What I need is a way to realize getting paid for that kind of thing is not selfish, evil or bad. It is how I need to start making a living. I am glad I saw this post Marcus. I am bookmarking this one.

Marcus_Sheridan
4 years 10 months ago

@NEMultimedia@thehotiron Love the process of ‘spelling out’, as it allows for no confusion. And this ‘no confusion’ isn’t just going to happen before the sale, but it’s also a huge benefit after the product or service is delivered, because now the customer can’t say, “But you promised you’d include….” or ‘But I thought I’d also get…..”

Marcus_Sheridan
4 years 10 months ago

@NEMultimedia@thehotiron Love the process of ‘spelling out’, as it allows for no confusion. And this ‘no confusion’ isn’t just going to happen before the sale, but it’s also a huge benefit after the product or service is delivered, because now the customer can’t say, “But you promised you’d include….” or ‘But I thought I’d also get…..”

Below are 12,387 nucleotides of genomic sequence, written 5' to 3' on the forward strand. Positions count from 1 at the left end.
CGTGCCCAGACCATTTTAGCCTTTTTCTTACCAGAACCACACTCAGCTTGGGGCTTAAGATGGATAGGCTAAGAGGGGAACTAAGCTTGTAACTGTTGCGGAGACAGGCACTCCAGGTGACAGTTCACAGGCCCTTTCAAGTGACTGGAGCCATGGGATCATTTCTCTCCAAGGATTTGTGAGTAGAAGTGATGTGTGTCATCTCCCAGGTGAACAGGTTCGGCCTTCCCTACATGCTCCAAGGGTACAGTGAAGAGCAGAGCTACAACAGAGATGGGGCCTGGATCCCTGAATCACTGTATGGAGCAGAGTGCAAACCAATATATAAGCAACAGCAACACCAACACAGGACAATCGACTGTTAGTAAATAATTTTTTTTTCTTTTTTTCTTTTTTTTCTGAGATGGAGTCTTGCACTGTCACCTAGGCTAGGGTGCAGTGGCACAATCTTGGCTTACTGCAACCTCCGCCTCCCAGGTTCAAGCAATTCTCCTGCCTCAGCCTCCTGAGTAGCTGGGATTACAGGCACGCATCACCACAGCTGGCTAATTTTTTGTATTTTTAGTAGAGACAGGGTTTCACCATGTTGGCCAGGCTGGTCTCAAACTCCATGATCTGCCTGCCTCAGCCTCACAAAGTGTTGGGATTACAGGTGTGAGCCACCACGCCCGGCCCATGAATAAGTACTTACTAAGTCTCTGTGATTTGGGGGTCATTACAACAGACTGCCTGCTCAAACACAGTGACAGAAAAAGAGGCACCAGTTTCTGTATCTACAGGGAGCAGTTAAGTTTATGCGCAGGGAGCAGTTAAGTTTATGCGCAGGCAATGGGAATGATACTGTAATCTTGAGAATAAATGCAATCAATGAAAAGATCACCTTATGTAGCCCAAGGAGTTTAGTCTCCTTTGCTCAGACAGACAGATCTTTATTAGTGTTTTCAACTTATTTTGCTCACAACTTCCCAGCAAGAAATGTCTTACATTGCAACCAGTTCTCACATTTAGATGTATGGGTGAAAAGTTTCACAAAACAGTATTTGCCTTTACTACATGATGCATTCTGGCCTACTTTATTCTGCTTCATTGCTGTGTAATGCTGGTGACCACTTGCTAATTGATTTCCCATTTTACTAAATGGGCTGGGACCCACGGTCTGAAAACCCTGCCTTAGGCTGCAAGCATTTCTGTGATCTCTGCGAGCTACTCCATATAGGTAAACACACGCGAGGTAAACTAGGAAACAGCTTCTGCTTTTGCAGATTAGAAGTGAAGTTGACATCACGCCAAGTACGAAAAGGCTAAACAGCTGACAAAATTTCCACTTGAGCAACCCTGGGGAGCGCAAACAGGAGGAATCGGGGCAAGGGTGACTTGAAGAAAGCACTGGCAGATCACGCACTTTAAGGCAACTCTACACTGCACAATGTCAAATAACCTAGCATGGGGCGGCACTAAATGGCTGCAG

Marcus_Sheridan
4 years 10 months ago

@NEMultimedia@thehotiron Love the process of ‘spelling out’, as it allows for no confusion. And this ‘no confusion’ isn’t just going to happen before the sale, but it’s also a huge benefit after the product or service is delivered, because now the customer can’t say, “But you promised you’d include….” or ‘But I thought I’d also get…..”

John Falchetto
4 years 10 months ago

And this is why I am adding a pricing page on the site. Thanks Buddy.

Marcus_Sheridan
4 years 10 months ago

@NancyD68 Talking about pricing is a beautiful thing Nancy. I love discussing the subject personally. It should never be treated as a great mystery or anything of that nature. You bring value. You’re great at what you do. You make people money…..and for that you should get paid.

I’ll be calling you soon Nancy btw, got your message. 🙂

Marcus_Sheridan
4 years 10 months ago